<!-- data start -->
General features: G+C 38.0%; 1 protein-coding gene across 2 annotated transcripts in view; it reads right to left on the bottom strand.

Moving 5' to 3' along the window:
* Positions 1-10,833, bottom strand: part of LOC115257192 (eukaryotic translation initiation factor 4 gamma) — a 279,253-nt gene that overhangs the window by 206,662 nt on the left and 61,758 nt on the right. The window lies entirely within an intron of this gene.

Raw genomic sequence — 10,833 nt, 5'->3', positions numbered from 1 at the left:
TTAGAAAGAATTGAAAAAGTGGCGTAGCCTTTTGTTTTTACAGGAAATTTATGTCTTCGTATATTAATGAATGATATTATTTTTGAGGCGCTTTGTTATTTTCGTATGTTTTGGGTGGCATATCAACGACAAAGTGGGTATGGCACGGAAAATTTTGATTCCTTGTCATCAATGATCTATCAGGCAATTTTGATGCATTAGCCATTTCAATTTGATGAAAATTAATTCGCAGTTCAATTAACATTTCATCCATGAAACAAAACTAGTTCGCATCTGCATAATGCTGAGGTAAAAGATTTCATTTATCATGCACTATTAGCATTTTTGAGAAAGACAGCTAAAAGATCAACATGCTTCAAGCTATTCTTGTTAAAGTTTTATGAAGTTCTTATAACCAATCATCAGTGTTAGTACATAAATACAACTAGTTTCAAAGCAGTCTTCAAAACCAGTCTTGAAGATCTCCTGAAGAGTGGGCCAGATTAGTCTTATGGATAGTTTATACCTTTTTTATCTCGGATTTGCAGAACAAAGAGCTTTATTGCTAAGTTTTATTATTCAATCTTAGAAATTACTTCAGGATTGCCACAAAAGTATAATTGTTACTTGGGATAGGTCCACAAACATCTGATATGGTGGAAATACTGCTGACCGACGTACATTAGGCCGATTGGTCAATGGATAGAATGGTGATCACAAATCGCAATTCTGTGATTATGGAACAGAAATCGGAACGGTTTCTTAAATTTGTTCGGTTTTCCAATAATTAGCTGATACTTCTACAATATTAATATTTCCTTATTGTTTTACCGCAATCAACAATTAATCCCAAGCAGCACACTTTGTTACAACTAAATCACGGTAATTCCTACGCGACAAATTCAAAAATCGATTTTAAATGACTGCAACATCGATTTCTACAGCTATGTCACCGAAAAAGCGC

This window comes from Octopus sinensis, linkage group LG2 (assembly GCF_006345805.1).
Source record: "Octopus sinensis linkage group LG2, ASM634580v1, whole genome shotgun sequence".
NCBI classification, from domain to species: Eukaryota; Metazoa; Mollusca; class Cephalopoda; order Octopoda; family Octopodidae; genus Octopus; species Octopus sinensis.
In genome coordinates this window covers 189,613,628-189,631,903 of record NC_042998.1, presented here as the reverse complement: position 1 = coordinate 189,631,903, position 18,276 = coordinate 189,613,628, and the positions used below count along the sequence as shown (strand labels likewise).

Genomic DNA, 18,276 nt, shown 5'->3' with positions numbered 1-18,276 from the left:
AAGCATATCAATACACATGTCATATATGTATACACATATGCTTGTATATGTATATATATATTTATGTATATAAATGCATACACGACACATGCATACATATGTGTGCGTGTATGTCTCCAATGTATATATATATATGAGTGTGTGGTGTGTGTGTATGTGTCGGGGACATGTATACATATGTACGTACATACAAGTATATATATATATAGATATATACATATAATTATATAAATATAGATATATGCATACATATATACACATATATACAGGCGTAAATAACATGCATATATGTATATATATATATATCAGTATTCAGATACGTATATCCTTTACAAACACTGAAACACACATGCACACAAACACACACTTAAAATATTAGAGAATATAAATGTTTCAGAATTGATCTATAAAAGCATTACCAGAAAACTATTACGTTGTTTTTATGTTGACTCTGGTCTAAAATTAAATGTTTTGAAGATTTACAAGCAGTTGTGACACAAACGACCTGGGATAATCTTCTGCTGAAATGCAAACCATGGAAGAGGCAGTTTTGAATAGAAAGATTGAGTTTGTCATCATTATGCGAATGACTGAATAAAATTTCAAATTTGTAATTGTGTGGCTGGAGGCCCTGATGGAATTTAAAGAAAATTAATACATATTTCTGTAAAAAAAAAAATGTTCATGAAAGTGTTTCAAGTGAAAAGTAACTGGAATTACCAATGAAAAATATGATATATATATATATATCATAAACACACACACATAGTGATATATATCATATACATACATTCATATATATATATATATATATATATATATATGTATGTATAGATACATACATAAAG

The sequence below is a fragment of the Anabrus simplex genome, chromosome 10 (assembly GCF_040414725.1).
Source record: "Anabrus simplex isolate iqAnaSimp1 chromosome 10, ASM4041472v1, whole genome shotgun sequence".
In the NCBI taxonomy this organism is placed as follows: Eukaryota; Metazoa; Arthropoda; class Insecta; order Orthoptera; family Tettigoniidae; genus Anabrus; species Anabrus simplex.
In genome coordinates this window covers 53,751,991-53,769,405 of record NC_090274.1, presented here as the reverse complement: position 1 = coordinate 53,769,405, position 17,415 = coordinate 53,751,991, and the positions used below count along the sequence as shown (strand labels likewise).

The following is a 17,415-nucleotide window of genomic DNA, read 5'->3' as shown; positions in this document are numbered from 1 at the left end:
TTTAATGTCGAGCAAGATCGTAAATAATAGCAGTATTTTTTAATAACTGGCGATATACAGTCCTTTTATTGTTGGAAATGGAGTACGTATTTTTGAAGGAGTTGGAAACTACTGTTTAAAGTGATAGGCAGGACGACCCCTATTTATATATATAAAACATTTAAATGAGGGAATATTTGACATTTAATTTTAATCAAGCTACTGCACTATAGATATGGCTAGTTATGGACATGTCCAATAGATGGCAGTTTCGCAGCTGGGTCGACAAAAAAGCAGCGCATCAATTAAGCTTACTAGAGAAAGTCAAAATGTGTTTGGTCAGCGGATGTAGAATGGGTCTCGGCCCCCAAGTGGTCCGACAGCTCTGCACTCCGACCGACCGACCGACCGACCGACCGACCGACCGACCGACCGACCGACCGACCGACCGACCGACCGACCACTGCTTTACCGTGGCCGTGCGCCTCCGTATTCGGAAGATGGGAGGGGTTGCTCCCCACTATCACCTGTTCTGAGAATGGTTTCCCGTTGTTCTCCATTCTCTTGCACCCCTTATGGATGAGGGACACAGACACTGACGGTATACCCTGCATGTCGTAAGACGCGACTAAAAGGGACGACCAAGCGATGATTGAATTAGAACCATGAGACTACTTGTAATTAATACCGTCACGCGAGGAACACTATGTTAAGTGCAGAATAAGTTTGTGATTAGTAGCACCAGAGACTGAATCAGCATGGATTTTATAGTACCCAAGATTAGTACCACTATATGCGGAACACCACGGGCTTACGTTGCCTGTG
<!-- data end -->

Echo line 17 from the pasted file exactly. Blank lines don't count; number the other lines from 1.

TTTAATGTCGAGCAAGATCGTAAATAATAGCAGTATTTTTTAATAACTGGCGATATACAGTCCTTTTATTGTTGGAAATGGAGTACGTATTTTTGAAGGAGTTGGAAACTACTGTTTAAAGTGATAGGCAGGACGACCCCTATTTATATATATAAAACATTTAAATGAGGGAATATTTGACATTTAATTTTAATCAAGCTACTGCACTATAGATATGGCTAGTTATGGACATGTCCAATAGATGGCAGTTTCGCAGCTGGGTCGACAAAAAAGCAGCGCATCAATTAAGCTTACTAGAGAAAGTCAAAATGTGTTTGGTCAGCGGATGTAGAATGGGTCTCGGCCCCCAAGTGGTCCGACAGCTCTGCACTCCGACCGACCGACCGACCGACCGACCGACCGACCGACCGACCGACCGACCGACCGACCGACCGACCGACCACTGCTTTACCGTGGCCGTGCGCCTCCGTATTCGGAAGATGGGAGGGGTTGCTCCCCACTATCACCTGTTCTGAGAATGGTTTCCCGTTGTTCTCCATTCTCTTGCACCCCTTATGGATGAGGGACACAGACACTGACGGTATACCCTGCATGTCGTAAGACGCGACTAAAAGGGACGACCAAGCGATGATTGAATTAGAACCATGAGACTACTTGTAATTAATACCGTCACGCGAGGAACACTATGTTAAGTGCAGAATAAGTTTGTGATTAGTAGCACCAGAGACTGAATCAGCATGGATTTTATAGTACCCAAGATTAGTACCACTATATGCGGAACACCACGGGCTTACGTTGCCTGTG